So yeah that’s where my points going; I like to think i’m an educated fan, and with that education for me comes a real admiration for what these guys do. Sure some of them have the time of their lives doing it, but a heck of a lot don’t and those who have made it to the top have literally done it with hard work, the Foley story for me completely encapsulated that.

  3. kris Karcher
    January 11, 2010 at 12:42 PM | #3

    first off great article. i was really looking forward to this and you definitely delivered. adding in my two cents. my girlfriend always asks me this question. and i can never really explain it. i could let her read this entire article and she still wont get it. the truth is people that aren’t fans just never will get it. and I’ve learned to be OK with that. i used to try and convince people i was justified in watching it. but its just to hard. i stick to talking about wrestling with wrestling fans. and that’s not a bad thing. i could not be convinced into being a twilight. its just not something i like. just as my girlfriend will never like wrestling. I’ve tried for two years and while she has a better understanding she is not in love like i am. (she will only watch when batista or some other guy she has a crush on is wrestling). but like i said, it’s not a bad thing. it’s almost like we are in our own exclusive little club. and we have this amazing secret that no one else understands. i think i like it that way. its something all our own. it’s not a phenomenon that everybody likes. its an acquired taste. hah what’s your take on this john?

  4. Michael Ryne
    January 11, 2010 at 12:58 PM | #4

    I’ve been a wrestling fan since I was about 8 years old (11 years now) and I have never really been open about my love for it. I don’t have any friends who enjoy wrestling and they all would just say, ‘why do you watch sweaty dudes in underwear touching each other?’ That’s why your blog and Facebook profile have become such a fun place for me, I actually have somewhere where I can talk about wrestling with and expose my true inner fan.

    I loved this article, John…I agreed with all of it. I especially agreed with the idea that we emotionally connect with wrestlers. When I was younger, I used to sit on the edge of my seat watching a wrestling match with my favorite wrestlers in it, if they lost…I would be heartbroken. I was so into it. If they won, guaranteed I was jumping up and down and imitating my favorite wrestler with my replica belt. I don’t do that anymore, I’m more of a fan of the show itself. I can’t say I have favorite wrestlers anymore, if I had to pick one, I’d say CM Punk but he doesn’t match the admiration that I had for guys like Sting in WCW and The Hardy Boyz in WWF/E. It’s like what I read earlier today in one of your old posts, sometimes I wish I was still a mark…sometimes.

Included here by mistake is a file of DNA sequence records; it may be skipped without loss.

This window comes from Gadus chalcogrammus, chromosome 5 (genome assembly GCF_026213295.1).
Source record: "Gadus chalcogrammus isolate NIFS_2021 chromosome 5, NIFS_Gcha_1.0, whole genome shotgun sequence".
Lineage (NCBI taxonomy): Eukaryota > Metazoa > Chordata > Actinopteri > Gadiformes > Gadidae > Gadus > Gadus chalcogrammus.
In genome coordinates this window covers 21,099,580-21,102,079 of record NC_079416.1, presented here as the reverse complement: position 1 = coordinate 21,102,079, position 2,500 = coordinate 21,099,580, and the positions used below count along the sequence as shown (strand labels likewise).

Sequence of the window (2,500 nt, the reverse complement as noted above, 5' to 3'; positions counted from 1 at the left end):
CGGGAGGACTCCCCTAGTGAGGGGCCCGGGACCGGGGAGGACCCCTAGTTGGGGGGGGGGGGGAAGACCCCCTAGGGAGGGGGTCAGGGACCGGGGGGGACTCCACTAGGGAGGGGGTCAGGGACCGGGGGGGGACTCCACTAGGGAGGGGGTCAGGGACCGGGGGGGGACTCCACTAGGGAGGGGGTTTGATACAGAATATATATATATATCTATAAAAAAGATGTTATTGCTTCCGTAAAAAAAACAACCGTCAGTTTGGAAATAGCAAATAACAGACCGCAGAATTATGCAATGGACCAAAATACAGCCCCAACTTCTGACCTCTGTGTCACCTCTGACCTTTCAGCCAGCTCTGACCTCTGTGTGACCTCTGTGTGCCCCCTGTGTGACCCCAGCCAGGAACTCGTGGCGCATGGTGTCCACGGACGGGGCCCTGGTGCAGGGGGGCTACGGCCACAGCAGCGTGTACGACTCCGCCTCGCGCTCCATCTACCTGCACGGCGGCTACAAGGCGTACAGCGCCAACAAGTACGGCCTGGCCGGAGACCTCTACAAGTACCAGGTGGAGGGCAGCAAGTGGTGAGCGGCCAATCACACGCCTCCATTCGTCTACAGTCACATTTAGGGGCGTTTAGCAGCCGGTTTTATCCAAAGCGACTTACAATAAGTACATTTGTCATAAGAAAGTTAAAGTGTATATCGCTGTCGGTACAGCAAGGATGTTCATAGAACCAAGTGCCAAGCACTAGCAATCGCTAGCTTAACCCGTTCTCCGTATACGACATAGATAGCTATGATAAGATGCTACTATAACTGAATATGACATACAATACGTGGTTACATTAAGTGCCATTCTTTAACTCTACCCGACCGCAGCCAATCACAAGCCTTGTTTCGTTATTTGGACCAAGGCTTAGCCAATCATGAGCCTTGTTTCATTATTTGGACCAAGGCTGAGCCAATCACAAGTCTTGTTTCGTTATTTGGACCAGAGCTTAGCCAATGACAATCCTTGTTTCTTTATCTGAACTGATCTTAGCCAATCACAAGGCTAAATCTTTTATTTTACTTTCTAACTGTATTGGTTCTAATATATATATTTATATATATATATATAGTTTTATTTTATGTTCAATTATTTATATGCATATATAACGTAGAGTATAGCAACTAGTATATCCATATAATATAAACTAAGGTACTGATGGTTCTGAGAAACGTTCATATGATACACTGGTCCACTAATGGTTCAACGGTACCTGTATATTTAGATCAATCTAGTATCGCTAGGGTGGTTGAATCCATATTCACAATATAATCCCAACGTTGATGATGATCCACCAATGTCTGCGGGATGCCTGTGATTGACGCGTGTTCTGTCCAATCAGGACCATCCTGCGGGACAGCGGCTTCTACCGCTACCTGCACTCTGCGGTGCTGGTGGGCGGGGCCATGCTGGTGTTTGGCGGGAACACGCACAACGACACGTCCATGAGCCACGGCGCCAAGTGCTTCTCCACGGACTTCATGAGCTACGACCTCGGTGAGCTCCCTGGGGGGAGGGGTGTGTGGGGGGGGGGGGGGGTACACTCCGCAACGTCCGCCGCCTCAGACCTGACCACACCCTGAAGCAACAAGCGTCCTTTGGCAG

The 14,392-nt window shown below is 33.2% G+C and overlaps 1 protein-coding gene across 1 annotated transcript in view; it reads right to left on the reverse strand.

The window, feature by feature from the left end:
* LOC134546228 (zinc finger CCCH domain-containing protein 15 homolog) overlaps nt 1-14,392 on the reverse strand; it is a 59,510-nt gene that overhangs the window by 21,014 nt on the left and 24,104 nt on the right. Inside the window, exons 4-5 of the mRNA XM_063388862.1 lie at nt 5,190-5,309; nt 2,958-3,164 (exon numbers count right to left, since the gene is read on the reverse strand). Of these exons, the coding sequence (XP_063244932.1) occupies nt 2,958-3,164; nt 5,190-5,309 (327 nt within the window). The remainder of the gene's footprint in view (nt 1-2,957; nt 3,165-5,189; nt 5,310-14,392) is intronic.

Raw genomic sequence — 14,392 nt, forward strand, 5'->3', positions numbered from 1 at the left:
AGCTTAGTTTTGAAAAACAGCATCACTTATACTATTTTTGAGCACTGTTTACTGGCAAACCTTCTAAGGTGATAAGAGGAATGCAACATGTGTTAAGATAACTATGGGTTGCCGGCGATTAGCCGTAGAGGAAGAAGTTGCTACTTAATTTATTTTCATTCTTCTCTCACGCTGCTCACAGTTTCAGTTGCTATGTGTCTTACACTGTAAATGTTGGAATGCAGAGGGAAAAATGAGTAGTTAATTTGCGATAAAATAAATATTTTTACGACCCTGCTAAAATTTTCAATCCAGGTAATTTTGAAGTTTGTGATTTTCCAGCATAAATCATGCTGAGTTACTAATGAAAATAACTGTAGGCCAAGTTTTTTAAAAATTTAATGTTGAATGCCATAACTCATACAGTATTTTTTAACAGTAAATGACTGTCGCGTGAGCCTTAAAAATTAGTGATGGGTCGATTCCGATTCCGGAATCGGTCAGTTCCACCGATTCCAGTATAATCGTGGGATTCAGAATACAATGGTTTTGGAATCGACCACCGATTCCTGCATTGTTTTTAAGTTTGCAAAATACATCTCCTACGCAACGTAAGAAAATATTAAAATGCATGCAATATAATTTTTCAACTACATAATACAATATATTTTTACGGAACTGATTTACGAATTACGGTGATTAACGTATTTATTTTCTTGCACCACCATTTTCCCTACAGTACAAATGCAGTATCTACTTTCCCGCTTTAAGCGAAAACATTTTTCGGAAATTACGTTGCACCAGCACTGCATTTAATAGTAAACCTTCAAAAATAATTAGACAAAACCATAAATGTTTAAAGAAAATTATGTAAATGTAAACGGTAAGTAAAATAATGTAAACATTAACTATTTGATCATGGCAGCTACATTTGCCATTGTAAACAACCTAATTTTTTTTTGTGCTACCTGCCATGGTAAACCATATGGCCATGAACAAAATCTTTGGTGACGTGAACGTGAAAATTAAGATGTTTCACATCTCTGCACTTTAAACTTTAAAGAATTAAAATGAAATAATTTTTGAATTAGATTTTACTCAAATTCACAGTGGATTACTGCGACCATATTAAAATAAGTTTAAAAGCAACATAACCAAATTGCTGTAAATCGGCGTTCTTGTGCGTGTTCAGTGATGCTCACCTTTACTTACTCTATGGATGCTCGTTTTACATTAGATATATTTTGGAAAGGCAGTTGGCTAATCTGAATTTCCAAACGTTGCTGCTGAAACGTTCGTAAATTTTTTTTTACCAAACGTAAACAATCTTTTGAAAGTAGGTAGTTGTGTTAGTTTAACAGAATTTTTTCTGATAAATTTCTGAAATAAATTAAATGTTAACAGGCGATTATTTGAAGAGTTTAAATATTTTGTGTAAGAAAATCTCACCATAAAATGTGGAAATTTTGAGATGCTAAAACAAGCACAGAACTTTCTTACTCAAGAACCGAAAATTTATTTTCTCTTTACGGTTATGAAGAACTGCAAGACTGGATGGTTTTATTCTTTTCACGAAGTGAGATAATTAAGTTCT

All in all, if I had to choose one exact reason why I still watch wrestling…I couldn’t. One of the biggest contributors to me still watching it is probably your blog and Facebook profile. I like being able to read the articles and having already watched it and also love being a part of commentfest. But is there anything that WWE and TNA do specifically that keep me watching? I honestly don’t know. I plan on watching the next couple weeks of Raw/Smackdown/Impact and not just watching for entertainment, but also figuring out what exactly keeps me tuning in every week.

  5. Cap Hill
    January 11, 2010 at 1:07 PM | #5

    great column man…. you’ve found a way to answer what has been the unanswerable question for us fans since forever

  6. Nuperman
    January 11, 2010 at 1:10 PM | #6

    Excellent article as usual JC. I over the years have found it difficult to explain truly why I like wrestling. I used to be into it early 90s then stopped watching as I didn’t have the channels. Got back into it in 1997 and still occasionally watch what I can online and follow it through The Oratory.
    The hatred never understand it because they don’t allow themselves to get engaged and have to remembers it’s fake. I just tell them it’s storytelling like any soap opera and to watch the athleticism. I have some great memories of it an example when Jericho had the ‘take me seriously’ promo with The Rock and countless others. In fact it’s better because you relate to the person and go through their emotions with them. I remember watching WMXX with my dad who usually hates that sort of thing and even he was wanting Benoit to win the title.
    Anyway it was a good read and I look forward to future articles.

    Peace

    Nuperman

  7. Edswoggle
    January 11, 2010 at 1:20 PM | #7

    That was very good read, John- I even teared up a bit…I’d give you a standing ovation, nut what’s the point, because you can’t see me- SEE? Your article is so good, it has me quoting John Cena lol.

    By the way, I’m going to use that $10 on a vampire movie part as my FB status- crediting you, of course.

  8. Wes
    January 11, 2010 at 2:15 PM | #8